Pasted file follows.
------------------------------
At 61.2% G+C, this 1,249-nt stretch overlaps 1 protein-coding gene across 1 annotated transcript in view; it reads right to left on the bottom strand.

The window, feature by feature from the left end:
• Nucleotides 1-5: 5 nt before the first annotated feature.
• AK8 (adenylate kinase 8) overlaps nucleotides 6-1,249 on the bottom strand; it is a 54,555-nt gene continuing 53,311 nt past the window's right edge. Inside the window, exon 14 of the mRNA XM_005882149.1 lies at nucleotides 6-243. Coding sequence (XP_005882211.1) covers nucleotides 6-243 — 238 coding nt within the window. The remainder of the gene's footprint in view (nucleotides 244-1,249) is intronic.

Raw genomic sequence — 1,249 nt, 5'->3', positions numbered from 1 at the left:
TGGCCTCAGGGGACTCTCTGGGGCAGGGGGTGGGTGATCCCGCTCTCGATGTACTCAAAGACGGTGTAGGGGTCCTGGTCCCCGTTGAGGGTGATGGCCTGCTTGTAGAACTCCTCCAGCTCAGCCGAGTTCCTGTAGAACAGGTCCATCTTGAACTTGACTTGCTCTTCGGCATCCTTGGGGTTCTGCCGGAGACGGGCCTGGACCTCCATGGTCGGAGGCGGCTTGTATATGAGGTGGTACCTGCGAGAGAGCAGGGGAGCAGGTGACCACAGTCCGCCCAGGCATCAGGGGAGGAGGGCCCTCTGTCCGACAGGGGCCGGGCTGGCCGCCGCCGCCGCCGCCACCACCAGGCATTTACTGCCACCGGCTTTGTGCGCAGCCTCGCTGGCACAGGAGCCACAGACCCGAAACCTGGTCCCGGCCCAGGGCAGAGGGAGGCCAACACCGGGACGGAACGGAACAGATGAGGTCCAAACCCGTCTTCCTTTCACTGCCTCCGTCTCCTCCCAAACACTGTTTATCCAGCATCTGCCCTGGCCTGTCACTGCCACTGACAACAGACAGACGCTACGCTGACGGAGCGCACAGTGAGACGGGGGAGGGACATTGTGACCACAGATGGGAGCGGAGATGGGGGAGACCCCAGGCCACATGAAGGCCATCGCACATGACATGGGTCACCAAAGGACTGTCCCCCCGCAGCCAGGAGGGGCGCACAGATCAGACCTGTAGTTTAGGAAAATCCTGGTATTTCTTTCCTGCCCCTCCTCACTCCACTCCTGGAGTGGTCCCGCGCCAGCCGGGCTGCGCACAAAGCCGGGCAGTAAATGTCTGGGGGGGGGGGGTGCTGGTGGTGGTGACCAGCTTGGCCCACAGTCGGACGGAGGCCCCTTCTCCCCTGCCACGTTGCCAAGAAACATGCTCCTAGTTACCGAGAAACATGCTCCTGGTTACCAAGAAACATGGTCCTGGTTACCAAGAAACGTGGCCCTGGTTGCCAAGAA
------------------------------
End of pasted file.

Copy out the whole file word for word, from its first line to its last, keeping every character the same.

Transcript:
At 61.2% G+C, this 1,249-nt stretch overlaps 1 protein-coding gene across 1 annotated transcript in view; it reads right to left on the bottom strand.

The window, feature by feature from the left end:
• Nucleotides 1-5: 5 nt before the first annotated feature.
• AK8 (adenylate kinase 8) overlaps nucleotides 6-1,249 on the bottom strand; it is a 54,555-nt gene continuing 53,311 nt past the window's right edge. Inside the window, exon 14 of the mRNA XM_005882149.1 lies at nucleotides 6-243. Coding sequence (XP_005882211.1) covers nucleotides 6-243 — 238 coding nt within the window. The remainder of the gene's footprint in view (nucleotides 244-1,249) is intronic.

Raw genomic sequence — 1,249 nt, 5'->3', positions numbered from 1 at the left:
TGGCCTCAGGGGACTCTCTGGGGCAGGGGGTGGGTGATCCCGCTCTCGATGTACTCAAAGACGGTGTAGGGGTCCTGGTCCCCGTTGAGGGTGATGGCCTGCTTGTAGAACTCCTCCAGCTCAGCCGAGTTCCTGTAGAACAGGTCCATCTTGAACTTGACTTGCTCTTCGGCATCCTTGGGGTTCTGCCGGAGACGGGCCTGGACCTCCATGGTCGGAGGCGGCTTGTATATGAGGTGGTACCTGCGAGAGAGCAGGGGAGCAGGTGACCACAGTCCGCCCAGGCATCAGGGGAGGAGGGCCCTCTGTCCGACAGGGGCCGGGCTGGCCGCCGCCGCCGCCGCCACCACCAGGCATTTACTGCCACCGGCTTTGTGCGCAGCCTCGCTGGCACAGGAGCCACAGACCCGAAACCTGGTCCCGGCCCAGGGCAGAGGGAGGCCAACACCGGGACGGAACGGAACAGATGAGGTCCAAACCCGTCTTCCTTTCACTGCCTCCGTCTCCTCCCAAACACTGTTTATCCAGCATCTGCCCTGGCCTGTCACTGCCACTGACAACAGACAGACGCTACGCTGACGGAGCGCACAGTGAGACGGGGGAGGGACATTGTGACCACAGATGGGAGCGGAGATGGGGGAGACCCCAGGCCACATGAAGGCCATCGCACATGACATGGGTCACCAAAGGACTGTCCCCCCGCAGCCAGGAGGGGCGCACAGATCAGACCTGTAGTTTAGGAAAATCCTGGTATTTCTTTCCTGCCCCTCCTCACTCCACTCCTGGAGTGGTCCCGCGCCAGCCGGGCTGCGCACAAAGCCGGGCAGTAAATGTCTGGGGGGGGGGGGTGCTGGTGGTGGTGACCAGCTTGGCCCACAGTCGGACGGAGGCCCCTTCTCCCCTGCCACGTTGCCAAGAAACATGCTCCTAGTTACCGAGAAACATGCTCCTGGTTACCAAGAAACATGGTCCTGGTTACCAAGAAACGTGGCCCTGGTTGCCAAGAA